Using this info we can begin to build a good picture of where Metro Exodus will lie. Metro Exodus will probably be the most demanding single-player game in existence. It may even have the highest recommended specs full stop. Call of Duty is languishing behind these days with its aging visuals, while Battlefield V runs like an absolute dream thanks to DICE’s great work on the Frostbite engine.

If we take a look at the 100 Most Demanding Games List for a moment, it quickly becomes obvious that, aside from VR and unoptimised Early Access guff, Metro Exodus has a good shot at claiming the top spot. For those who love seeing what gaming PCs are truly capable of, Metro Exodus should become a great benchmark standard.

Hitman 2 is currently the most demanding AAA game on PC based upon its recommended system requirements, and we expect Metro Exodus should top it comfortably. Hitman 2’s are a bit out of whack, in truth, and you don’t need anywhere near the recommended specs to have a quality experience.

The shift to more open levels in Metro EXodus should mean a sizeable increase to the CPU specs. Hitman 2 was similarly demanding on the CPU but we're expecting Metro Exodus to have processor specs that align roughly with Battlefield V. There's going to be huge environments stretching off for miles, combined with tons of enemies roaming around.

On the graphics card front, it would be surprising if you could play Metro Exodus with anything less than a 2GB DX11 video card. We reckon to hit Ultra at 1080p you're going to want at least a GeForce GTX 1070 or Radeon RX Vega 56. Turn it down to High and it should hopefully suit the GTX 1060 and Radeon RX 580.

Metro Exodus Predicted System Requirements

Metro Exodus Minimum System Requirements (Predicted)

  • OS: Windows 7 64-bit
  • CPU: Intel Core i5-6600 3.3GHz or AMD Ryzen 5 1400 3.5 GHz
  • RAM: 8 GB System Memory
  • GPU RAM: 2 GB Video Memory
  • GPU: GeForce GTX 960 or Radeon R9 280 2GB
  • HDD: 55GB Available Hard Drive Space
  • API: DirectX 11

Metro Exodus Recommended System Requirements (Predicted)

  • OS: Windows 10 64-bit
  • CPU: Intel Core i7-7700K 4.2GHz or AMD Ryzen 7 1700 3.5 GHz
  • RAM: 16 GB System Memory
  • GPU RAM: 8 GB Video Memory
  • GPU: GeForce GTX 1070 8 GB or Radeon RX Vega 56 8GB
  • HDD: 55GB Available Hard Drive Space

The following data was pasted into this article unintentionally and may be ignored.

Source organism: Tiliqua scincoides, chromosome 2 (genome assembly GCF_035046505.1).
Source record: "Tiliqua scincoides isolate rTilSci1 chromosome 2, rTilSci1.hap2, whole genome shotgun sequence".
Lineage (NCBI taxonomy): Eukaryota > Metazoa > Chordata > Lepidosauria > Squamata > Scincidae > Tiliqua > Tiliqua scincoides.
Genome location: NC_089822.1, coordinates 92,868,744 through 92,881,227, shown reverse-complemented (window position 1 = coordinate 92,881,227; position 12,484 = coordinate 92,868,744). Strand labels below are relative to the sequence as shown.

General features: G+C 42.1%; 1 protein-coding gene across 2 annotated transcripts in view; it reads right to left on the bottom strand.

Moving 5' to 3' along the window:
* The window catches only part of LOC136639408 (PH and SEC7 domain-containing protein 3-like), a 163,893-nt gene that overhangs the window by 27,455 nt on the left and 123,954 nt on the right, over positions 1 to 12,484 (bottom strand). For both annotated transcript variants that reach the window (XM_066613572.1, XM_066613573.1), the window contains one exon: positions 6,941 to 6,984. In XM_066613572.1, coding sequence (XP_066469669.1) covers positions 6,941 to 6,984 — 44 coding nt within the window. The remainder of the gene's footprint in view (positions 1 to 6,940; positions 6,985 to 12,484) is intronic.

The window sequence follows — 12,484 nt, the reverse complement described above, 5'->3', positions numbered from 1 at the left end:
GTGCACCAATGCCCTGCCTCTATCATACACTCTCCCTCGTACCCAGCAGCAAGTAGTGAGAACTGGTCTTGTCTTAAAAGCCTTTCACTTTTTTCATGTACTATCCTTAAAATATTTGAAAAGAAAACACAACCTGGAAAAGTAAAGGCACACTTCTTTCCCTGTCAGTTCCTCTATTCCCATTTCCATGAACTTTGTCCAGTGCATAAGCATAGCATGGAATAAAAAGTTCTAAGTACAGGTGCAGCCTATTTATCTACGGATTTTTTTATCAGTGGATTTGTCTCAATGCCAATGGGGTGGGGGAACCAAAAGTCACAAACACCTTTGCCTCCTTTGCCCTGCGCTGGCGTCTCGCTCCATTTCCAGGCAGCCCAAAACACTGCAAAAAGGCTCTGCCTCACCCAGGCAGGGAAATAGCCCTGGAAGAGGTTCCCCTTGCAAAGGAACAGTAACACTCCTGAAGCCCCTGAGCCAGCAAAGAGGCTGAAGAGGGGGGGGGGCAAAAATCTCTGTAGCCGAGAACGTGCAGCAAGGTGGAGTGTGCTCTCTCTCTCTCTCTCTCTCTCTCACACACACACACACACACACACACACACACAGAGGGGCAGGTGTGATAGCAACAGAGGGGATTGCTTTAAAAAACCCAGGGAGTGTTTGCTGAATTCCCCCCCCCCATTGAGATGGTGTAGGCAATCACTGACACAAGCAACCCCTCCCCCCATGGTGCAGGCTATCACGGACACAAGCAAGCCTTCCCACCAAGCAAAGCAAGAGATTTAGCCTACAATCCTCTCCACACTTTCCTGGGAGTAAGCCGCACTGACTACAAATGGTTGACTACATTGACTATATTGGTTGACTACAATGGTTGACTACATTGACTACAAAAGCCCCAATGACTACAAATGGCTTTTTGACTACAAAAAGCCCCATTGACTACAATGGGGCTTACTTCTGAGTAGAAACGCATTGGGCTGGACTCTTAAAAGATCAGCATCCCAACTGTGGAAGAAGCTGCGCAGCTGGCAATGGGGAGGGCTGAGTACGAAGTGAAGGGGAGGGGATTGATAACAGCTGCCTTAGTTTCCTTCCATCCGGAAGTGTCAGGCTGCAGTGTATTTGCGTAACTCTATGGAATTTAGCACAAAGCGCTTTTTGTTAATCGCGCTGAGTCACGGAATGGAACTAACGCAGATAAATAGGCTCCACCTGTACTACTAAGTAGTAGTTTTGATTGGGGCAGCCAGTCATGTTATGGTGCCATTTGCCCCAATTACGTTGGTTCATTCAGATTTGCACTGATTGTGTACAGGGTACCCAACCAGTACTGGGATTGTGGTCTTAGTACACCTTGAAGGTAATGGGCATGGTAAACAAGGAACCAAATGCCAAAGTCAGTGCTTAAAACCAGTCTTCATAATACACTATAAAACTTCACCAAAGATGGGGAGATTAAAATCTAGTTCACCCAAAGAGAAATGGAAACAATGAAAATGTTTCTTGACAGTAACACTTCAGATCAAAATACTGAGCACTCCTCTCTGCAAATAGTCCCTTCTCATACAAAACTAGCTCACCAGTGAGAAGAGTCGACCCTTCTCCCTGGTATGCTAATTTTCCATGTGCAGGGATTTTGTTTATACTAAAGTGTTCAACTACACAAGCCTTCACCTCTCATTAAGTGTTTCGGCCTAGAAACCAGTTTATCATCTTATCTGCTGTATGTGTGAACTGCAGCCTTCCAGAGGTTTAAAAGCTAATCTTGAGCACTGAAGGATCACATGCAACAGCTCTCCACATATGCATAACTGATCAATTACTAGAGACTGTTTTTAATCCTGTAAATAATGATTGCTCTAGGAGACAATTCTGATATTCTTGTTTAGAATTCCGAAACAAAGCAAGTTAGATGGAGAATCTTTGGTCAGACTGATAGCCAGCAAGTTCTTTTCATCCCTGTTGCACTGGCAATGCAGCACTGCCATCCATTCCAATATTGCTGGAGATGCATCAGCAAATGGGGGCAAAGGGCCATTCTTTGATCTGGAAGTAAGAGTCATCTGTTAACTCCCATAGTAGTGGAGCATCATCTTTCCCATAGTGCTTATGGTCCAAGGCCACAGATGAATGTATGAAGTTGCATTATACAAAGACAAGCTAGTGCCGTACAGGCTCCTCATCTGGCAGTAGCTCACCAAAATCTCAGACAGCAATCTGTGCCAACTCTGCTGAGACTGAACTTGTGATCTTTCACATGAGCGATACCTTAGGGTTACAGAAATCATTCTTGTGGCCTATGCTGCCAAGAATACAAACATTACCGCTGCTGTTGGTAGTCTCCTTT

• API: DirectX 11

Metro Exodus Ray-Tracing RTX System Requirements (Predicted)

  • OS: Windows 10 64-bit
  • CPU: Intel Core i7-9700K 3.6 GHz or AMD Ryzen 7 2700X 4.3 GHz
  • RAM: 16 GB System Memory
  • GPU RAM: 6 GB Video Memory
  • GPU: GeForce RTX 2060 @ 1080p / GeForce RTX 2070 @ 1440p
  • HDD: 55GB Available Hard Drive Space
  • API: DirectX 12

Assuming these are the rough system requirements we expect Metro Exodus to have, we can then extrapolate predicted framerates for Metro 3 at 1080p and 4K resolutions. These are estimates rather than an exact science, but using data from current AAA titles, combined with how demanding we expect Metro Exodus to be, these are the sort of FPS results in Metro: Exodus we're expecting.

Metro Exodus 1080p / Ultra Predicted FPS Performance Benchmarks

This chart outlines the expected frame rates at 1080p resolution in Metro Exodus. We've taken the GTX 1070 as the benchmark and calculated the data from there. These predictions are based on playing Metro 3 with the Ultra graphics preset.


Metro Exodus 4K / Ultra Predicted FPS Performance Benchmarks

This next chart is for those who want the best of the best - to play Metro Exodus at 4K. As you can see, we do not expect this to be for the faint of heart. You will probably need a very high-end PC gaming system to play Metro Exodus at 4K with stable frame rates.

With any luck we should hear some official news on Metro Exodus's PC system requirements very soon indeed. We'll come back to this article just as soon as we know more and see just what affect they could have on expected Metro 3 FPS results.

Metro Exodus is coming to PC on February 15th.